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Furman professor: Raising gas taxes could create savings

gasoline taxes
Assistant Professor of Economics Taha Kasim stands in front of a Facilities Services fuel pump.

How do you give people incentives to make choices that are good for the environment? Specifically, how do you persuade motorists to drive cars that don’t spew excessive amounts of carbon dioxide into the atmosphere?

These are questions that economist Taha Kasim has grappled with during his career. The Furman professor’s recent study concluded that the most productive way to increase the number of fuel-efficient cars on the road is perhaps one of the least popular ways.

Raise gas taxes.

“Of course, gas taxes are not politically favorable,” Kasim said.

Before the concept of higher gas taxes is ruled out completely, Kasim makes several points that suggest it may not as unpalatable a concept as assumed.

For one, if a state raises gas taxes, the citizens of that state do not bear the full cost of the higher tax. In South Carolina, which has one of the lowest gas taxes in the U.S. at 20.75 cents per gallon, travelers passing through the state contribute a substantial percentage of the revenue derived from gas taxes.

Then there’s the argument that higher gas taxes would achieve the desired outcome. Kasim’s study found that if gas prices rise by an average of 50 cents per gallon and all the households that drive the most miles per year choose the most fuel-efficient cars, it would generate $1.7 billion in yearly savings from avoided air pollution.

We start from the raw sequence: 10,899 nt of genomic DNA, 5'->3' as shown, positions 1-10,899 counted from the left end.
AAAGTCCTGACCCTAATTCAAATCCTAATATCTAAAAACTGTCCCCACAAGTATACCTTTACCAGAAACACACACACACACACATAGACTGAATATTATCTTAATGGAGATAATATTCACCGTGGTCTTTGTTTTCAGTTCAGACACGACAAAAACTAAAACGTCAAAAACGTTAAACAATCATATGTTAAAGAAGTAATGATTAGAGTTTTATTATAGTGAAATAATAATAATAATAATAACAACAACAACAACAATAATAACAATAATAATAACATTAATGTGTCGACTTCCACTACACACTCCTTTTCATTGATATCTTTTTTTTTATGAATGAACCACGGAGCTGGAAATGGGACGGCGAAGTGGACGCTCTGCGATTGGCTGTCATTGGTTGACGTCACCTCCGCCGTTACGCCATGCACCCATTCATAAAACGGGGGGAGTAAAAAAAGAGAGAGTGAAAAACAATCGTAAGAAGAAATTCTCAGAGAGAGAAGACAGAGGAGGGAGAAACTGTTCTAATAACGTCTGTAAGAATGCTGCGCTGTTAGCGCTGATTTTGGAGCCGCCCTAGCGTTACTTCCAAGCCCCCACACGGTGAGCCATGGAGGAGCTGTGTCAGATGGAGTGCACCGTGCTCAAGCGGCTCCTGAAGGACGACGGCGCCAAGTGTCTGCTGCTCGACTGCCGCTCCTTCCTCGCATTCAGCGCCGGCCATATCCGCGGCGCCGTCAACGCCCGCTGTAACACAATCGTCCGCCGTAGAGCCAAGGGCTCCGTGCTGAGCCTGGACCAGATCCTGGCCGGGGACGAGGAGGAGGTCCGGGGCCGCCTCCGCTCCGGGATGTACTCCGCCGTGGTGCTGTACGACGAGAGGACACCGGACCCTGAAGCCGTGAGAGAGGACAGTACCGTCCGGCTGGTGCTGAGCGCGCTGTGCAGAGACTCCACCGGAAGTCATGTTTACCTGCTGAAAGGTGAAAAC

Air pollution, of course, has high costs associated with it, as well. It has been shown to cause a wide range of health problems, including cardiovascular disease, asthma and cancer, according to the Environmental Defense Fund.

“Higher gas taxes create incentives for the polluter to get into a more efficient car,” Kasim said.

There’s an added benefit: higher gas prices would cause people to drive less overall in order to avoid to the higher expense of doing so, which also would generate less air pollution.

When Kasim presents his study, he has noticed that some attendees initially resist the idea of higher taxes but then come around to it.

“When I’ve presented this, people are typically surprised, and they do like the idea,” he said.

Kasim first started working on the connection between gas taxes and air pollution while getting his doctorate at Georgia State University. A native of Pakistan, the economist was intrigued by the concept of how humans sort themselves in society, a concept that can be applied to the decisions we make about many different life events.

“People sort themselves into better neighborhoods to enjoy superior schools,” Kasim said. “People sort themselves into fuel-efficient cars.”

 

 

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